Question: Do artichokes die back in winter? Should I cut the plants down or leave them? -Jenn D.
Answer: Yes. Artichokes go dormant in hot weather, but their main dormancy period is in the winter when they die back to the ground. Considering that artichokes are grown as perennials in many climates, and produce for five to six years, providing protection during the winter is crucial. Cut your artichoke stalks down to about six inches and gather the stalks together, tying them in place to hold them upright to protect the crown. Add four to six inches of compost around the base of each plant and an additional eight inches of straw or leaves on top of the compost to cover and insulate the pruned down artichoke plant.
If you are expecting an extremely cold winter, cover each of your artichoke plants with a cardboard box or a styrofoam cooler for additional protection. Fill the protective casing with straw or leaves for additional insulation. Remove the box when the temperature returns to normal in your area. In zone six, you can keep the box in place for the majority of the season. In April, remove the mulch and feed your plants with a balanced fertilizer. Keep an eye on the weather just in case a cold snap comes in during early spring. Another method of overwintering your artichoke plants is to dig up the root crowns before freezing temperatures arrive and store them in a cool basement or garage. The storage location still needs to be relatively cold but not freezing, as artichoke plants go into dormancy during the winter.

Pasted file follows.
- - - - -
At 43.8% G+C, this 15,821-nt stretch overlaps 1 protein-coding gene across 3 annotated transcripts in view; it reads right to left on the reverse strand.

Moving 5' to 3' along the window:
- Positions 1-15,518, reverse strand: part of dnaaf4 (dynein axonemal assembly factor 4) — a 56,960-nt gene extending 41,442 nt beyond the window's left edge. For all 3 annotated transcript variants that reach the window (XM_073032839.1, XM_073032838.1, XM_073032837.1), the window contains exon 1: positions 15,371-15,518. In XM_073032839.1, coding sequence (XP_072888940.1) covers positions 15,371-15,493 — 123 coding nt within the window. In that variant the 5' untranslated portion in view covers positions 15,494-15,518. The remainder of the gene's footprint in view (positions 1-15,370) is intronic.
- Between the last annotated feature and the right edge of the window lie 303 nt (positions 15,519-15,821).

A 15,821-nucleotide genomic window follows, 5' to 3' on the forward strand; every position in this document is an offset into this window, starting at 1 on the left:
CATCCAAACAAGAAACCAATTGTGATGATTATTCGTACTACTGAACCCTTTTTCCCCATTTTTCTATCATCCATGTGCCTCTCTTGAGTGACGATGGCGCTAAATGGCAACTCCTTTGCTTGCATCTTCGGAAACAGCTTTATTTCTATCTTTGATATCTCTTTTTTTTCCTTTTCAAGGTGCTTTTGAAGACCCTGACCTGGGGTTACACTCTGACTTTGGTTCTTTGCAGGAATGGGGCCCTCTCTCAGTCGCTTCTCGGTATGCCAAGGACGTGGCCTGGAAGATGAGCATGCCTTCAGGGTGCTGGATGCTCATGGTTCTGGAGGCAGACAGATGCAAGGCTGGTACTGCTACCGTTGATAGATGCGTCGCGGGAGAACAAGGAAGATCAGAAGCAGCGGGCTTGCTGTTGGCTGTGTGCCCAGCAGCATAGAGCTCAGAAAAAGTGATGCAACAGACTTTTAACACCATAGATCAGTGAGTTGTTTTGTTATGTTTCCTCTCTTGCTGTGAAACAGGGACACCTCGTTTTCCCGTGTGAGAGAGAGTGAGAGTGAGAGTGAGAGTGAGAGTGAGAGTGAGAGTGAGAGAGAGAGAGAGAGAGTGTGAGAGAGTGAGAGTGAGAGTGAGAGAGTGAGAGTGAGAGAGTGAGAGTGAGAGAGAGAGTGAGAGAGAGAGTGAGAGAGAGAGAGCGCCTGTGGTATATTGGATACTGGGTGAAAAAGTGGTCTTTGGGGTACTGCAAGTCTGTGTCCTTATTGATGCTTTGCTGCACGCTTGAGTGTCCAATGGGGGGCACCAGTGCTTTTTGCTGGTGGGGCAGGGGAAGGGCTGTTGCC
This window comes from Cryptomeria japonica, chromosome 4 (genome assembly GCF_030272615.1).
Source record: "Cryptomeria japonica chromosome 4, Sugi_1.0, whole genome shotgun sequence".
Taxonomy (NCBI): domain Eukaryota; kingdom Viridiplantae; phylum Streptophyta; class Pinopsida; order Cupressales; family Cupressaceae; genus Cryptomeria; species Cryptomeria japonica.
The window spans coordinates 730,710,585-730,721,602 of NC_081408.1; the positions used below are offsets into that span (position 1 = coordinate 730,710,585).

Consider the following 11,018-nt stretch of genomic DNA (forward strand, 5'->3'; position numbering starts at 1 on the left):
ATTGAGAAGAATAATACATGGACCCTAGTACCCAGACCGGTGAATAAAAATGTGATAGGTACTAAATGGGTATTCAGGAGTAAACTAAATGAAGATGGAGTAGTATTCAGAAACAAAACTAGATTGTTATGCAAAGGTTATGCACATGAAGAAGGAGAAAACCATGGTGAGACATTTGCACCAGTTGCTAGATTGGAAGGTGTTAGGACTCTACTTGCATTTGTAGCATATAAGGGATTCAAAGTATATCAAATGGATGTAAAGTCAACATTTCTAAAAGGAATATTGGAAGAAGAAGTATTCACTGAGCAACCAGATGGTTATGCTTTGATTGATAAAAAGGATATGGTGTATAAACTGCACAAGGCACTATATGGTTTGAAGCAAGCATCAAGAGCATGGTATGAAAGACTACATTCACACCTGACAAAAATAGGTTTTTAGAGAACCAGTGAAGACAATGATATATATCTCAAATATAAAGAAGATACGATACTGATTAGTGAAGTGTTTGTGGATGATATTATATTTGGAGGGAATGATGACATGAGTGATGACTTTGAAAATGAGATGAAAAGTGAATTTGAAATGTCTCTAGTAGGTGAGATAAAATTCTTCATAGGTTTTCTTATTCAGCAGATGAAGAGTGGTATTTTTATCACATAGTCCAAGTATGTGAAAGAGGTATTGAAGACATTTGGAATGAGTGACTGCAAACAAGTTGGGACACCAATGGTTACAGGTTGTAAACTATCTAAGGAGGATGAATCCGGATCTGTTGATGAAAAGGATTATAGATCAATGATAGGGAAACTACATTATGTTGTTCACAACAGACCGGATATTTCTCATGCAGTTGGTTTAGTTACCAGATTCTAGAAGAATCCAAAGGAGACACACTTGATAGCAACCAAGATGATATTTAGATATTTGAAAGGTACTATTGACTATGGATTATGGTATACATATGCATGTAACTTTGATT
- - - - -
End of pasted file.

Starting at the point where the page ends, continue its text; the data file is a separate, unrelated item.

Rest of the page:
Richard Purchon says
I planted 6 artichokes last year.
Following this winter the area where they were planted is just earth, there is no evidence that they are there. Does this mean they didn’t survive the winter and have died. Or are they dormant under the ground?
I have had similar disappearances for my beloved artichokes.
My culprit was gophers. It is possible over watering can lead to an agressive form of root rot as well.
I am fairly certain your plants are gone. There should be a substantial center stalk and a root structure if the plant is still viable…
So sorry for your loss.
Same here Richard. We are waiting for them to emerge. I am wondering if they survived as well.
Tony Zarzecki says
I covered my plants with wood and plastic pallets for winter , no growth,
Looks like they rotted away.